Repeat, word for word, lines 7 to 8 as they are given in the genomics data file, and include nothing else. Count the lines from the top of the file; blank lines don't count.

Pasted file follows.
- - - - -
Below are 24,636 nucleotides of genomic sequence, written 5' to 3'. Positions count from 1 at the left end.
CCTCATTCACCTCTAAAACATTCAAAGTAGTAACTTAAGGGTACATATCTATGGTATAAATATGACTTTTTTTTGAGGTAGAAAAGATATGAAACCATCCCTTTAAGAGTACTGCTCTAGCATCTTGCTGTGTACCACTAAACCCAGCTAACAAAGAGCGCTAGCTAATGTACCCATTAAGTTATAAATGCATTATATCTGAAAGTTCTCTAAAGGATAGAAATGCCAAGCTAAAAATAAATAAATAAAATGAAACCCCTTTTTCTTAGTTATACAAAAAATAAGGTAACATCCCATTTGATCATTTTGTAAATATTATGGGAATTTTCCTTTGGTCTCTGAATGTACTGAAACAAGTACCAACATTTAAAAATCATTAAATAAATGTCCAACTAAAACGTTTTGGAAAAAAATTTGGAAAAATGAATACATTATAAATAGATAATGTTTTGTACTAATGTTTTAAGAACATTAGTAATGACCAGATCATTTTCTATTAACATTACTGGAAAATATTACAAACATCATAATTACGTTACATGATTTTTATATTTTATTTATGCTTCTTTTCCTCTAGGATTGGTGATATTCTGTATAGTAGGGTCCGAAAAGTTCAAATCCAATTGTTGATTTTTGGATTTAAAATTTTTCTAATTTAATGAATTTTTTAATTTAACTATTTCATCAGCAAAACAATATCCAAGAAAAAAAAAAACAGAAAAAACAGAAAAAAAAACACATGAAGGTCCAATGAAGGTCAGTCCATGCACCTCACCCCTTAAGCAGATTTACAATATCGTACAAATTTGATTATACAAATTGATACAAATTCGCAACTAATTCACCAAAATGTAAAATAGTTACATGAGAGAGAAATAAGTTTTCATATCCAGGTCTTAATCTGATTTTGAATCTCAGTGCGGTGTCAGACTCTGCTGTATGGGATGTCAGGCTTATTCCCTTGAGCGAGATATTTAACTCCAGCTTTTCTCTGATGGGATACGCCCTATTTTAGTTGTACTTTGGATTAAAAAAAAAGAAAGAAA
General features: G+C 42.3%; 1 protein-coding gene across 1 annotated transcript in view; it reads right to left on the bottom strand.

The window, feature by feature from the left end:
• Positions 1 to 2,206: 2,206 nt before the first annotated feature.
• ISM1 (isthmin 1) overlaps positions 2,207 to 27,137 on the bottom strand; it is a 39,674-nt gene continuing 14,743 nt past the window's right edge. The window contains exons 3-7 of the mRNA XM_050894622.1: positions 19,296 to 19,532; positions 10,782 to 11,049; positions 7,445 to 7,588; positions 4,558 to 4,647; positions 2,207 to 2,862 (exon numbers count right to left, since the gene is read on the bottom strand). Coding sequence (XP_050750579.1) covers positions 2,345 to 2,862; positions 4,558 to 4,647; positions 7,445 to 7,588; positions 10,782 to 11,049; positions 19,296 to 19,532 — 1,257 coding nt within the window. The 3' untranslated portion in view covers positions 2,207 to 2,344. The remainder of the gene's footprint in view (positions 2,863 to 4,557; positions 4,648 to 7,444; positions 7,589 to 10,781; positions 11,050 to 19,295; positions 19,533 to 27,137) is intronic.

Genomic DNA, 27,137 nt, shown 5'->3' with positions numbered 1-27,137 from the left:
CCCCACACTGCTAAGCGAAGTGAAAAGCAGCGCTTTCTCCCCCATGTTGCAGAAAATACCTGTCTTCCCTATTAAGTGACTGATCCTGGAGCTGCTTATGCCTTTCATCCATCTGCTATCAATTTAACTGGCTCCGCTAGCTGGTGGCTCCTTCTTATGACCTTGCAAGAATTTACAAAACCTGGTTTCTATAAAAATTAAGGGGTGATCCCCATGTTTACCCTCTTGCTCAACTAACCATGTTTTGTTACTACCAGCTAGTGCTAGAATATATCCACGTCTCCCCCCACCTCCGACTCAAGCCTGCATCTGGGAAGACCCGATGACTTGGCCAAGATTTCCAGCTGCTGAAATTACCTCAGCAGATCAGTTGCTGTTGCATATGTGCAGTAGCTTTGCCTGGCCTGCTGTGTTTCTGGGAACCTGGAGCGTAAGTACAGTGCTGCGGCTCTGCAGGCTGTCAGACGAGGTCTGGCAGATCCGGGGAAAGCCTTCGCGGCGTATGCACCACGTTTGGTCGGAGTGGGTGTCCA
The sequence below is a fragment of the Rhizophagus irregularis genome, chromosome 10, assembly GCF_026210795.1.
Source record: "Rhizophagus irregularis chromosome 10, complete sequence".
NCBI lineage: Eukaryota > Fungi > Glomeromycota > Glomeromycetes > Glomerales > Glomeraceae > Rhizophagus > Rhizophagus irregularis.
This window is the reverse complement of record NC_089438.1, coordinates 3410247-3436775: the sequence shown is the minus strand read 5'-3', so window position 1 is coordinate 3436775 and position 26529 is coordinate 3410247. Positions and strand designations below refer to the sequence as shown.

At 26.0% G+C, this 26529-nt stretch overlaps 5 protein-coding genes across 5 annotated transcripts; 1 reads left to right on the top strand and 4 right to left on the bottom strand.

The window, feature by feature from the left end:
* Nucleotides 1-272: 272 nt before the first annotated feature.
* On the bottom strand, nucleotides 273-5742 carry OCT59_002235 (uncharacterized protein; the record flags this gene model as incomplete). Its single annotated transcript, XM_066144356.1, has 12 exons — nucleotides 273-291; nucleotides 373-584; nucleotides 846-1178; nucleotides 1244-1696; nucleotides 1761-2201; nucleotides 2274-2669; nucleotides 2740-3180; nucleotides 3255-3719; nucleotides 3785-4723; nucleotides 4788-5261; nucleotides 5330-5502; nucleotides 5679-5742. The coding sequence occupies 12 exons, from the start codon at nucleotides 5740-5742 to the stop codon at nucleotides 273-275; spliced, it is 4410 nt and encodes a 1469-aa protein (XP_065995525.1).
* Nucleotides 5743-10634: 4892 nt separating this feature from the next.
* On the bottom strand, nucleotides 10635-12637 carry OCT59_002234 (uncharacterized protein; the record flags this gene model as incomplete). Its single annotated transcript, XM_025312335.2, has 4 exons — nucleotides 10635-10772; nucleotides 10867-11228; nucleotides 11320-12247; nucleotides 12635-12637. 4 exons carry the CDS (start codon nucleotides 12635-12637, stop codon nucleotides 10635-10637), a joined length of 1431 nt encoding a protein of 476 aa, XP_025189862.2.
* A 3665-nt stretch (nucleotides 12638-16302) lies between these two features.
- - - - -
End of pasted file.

Genomic DNA, 27,137 nt, shown 5'->3' with positions numbered 1-27,137 from the left:
CCCCACACTGCTAAGCGAAGTGAAAAGCAGCGCTTTCTCCCCCATGTTGCAGAAAATACCTGTCTTCCCTATTAAGTGACTGATCCTGGAGCTGCTTATGCCTTTCATCCATCTGCTATCAATTTAACTGGCTCCGCTAGCTGGTGGCTCCTTCTTATGACCTTGCAAGAATTTACAAAACCTGGTTTCTATAAAAATTAAGGGGTGATCCCCATGTTTACCCTCTTGCTCAACTAACCATGTTTTGTTACTACCAGCTAGTGCTAGAATATATCCACGTCTCCCCCCACCTCCGACTCAAGCCTGCATCTGGGAAGACCCGATGACTTGGCCAAGATTTCCAGCTGCTGAAATTACCTCAGCAGATCAGTTGCTGTTGCATATGTGCAGTAGCTTTGCCTGGCCTGCTGTGTTTCTGGGAACCTGGAGCGTAAGTACAGTGCTGCGGCTCTGCAGGCTGTCAGACGAGGTCTGGCAGATCCGGGGAAAGCCTTCGCGGCGTATGCACCACGTTTGGTCGGAGTGGGTGTCCA